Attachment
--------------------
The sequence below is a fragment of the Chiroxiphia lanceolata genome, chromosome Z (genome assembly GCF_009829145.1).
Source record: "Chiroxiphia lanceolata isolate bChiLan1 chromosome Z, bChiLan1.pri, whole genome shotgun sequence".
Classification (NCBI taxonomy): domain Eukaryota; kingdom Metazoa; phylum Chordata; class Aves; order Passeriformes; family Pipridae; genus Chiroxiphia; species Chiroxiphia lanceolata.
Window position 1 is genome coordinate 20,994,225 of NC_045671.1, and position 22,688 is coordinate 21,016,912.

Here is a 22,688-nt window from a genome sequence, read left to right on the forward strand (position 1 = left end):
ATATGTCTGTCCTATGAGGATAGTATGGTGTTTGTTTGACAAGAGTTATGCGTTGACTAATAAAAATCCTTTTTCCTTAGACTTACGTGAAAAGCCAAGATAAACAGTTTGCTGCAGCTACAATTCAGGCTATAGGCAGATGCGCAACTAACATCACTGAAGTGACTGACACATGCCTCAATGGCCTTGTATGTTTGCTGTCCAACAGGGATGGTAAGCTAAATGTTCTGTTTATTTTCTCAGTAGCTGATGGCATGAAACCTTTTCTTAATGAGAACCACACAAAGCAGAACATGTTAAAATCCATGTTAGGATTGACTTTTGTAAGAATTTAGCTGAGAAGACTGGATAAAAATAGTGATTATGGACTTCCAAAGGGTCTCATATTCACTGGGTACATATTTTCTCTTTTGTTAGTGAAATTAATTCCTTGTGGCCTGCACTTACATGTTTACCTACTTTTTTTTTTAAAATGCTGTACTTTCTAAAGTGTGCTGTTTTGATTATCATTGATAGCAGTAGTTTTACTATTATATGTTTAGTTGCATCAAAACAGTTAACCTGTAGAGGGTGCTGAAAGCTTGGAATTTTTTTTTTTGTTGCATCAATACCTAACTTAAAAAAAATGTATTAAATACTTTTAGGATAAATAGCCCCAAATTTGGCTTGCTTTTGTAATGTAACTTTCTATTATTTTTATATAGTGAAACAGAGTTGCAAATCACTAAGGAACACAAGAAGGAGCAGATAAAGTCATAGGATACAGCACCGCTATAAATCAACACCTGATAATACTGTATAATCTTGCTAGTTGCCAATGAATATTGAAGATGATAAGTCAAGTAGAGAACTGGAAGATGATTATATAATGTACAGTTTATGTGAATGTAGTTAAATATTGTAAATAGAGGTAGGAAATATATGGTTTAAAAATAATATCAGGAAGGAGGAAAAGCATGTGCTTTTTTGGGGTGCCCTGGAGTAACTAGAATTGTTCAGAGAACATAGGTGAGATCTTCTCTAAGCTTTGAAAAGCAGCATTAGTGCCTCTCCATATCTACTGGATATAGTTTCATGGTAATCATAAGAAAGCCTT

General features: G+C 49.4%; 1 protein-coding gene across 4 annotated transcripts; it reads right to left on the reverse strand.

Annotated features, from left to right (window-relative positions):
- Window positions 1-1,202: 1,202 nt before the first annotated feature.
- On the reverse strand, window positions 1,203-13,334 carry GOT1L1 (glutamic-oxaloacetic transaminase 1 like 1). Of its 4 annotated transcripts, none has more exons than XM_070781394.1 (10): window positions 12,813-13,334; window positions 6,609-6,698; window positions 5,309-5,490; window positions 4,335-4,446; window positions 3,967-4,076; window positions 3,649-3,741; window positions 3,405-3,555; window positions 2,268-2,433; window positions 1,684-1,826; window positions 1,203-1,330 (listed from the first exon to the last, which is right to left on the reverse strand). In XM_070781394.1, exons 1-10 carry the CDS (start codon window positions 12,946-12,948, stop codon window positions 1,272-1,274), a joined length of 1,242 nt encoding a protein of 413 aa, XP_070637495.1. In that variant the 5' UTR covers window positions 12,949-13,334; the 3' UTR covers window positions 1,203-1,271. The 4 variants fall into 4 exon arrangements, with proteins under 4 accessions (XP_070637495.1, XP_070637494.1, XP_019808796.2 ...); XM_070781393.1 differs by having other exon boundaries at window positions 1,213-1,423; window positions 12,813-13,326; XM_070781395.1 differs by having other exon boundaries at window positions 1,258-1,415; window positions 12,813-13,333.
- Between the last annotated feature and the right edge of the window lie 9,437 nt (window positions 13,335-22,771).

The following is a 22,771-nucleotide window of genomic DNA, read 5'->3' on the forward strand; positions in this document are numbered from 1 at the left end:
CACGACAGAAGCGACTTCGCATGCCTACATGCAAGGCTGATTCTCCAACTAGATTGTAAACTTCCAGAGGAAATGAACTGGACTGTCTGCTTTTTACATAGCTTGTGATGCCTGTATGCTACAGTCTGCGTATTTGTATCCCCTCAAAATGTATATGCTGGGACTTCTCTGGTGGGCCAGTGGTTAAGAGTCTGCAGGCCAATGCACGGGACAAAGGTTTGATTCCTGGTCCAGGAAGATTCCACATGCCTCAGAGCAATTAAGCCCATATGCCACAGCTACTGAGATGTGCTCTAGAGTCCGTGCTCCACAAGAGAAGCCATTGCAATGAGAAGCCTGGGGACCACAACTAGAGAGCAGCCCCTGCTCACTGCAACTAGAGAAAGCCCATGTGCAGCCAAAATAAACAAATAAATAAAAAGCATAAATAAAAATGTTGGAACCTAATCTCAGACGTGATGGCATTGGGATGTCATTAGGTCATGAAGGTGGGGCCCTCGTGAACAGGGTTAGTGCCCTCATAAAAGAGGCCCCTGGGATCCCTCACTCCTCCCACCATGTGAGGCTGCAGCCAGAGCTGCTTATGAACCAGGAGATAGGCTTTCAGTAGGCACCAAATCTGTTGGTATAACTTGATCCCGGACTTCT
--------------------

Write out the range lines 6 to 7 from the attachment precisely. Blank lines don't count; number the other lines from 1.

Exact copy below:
ATATGTCTGTCCTATGAGGATAGTATGGTGTTTGTTTGACAAGAGTTATGCGTTGACTAATAAAAATCCTTTTTCCTTAGACTTACGTGAAAAGCCAAGATAAACAGTTTGCTGCAGCTACAATTCAGGCTATAGGCAGATGCGCAACTAACATCACTGAAGTGACTGACACATGCCTCAATGGCCTTGTATGTTTGCTGTCCAACAGGGATGGTAAGCTAAATGTTCTGTTTATTTTCTCAGTAGCTGATGGCATGAAACCTTTTCTTAATGAGAACCACACAAAGCAGAACATGTTAAAATCCATGTTAGGATTGACTTTTGTAAGAATTTAGCTGAGAAGACTGGATAAAAATAGTGATTATGGACTTCCAAAGGGTCTCATATTCACTGGGTACATATTTTCTCTTTTGTTAGTGAAATTAATTCCTTGTGGCCTGCACTTACATGTTTACCTACTTTTTTTTTTAAAATGCTGTACTTTCTAAAGTGTGCTGTTTTGATTATCATTGATAGCAGTAGTTTTACTATTATATGTTTAGTTGCATCAAAACAGTTAACCTGTAGAGGGTGCTGAAAGCTTGGAATTTTTTTTTTTGTTGCATCAATACCTAACTTAAAAAAAATGTATTAAATACTTTTAGGATAAATAGCCCCAAATTTGGCTTGCTTTTGTAATGTAACTTTCTATTATTTTTATATAGTGAAACAGAGTTGCAAATCACTAAGGAACACAAGAAGGAGCAGATAAAGTCATAGGATACAGCACCGCTATAAATCAACACCTGATAATACTGTATAATCTTGCTAGTTGCCAATGAATATTGAAGATGATAAGTCAAGTAGAGAACTGGAAGATGATTATATAATGTACAGTTTATGTGAATGTAGTTAAATATTGTAAATAGAGGTAGGAAATATATGGTTTAAAAATAATATCAGGAAGGAGGAAAAGCATGTGCTTTTTTGGGGTGCCCTGGAGTAACTAGAATTGTTCAGAGAACATAGGTGAGATCTTCTCTAAGCTTTGAAAAGCAGCATTAGTGCCTCTCCATATCTACTGGATATAGTTTCATGGTAATCATAAGAAAGCCTT

General features: G+C 49.4%; 1 protein-coding gene across 4 annotated transcripts; it reads right to left on the reverse strand.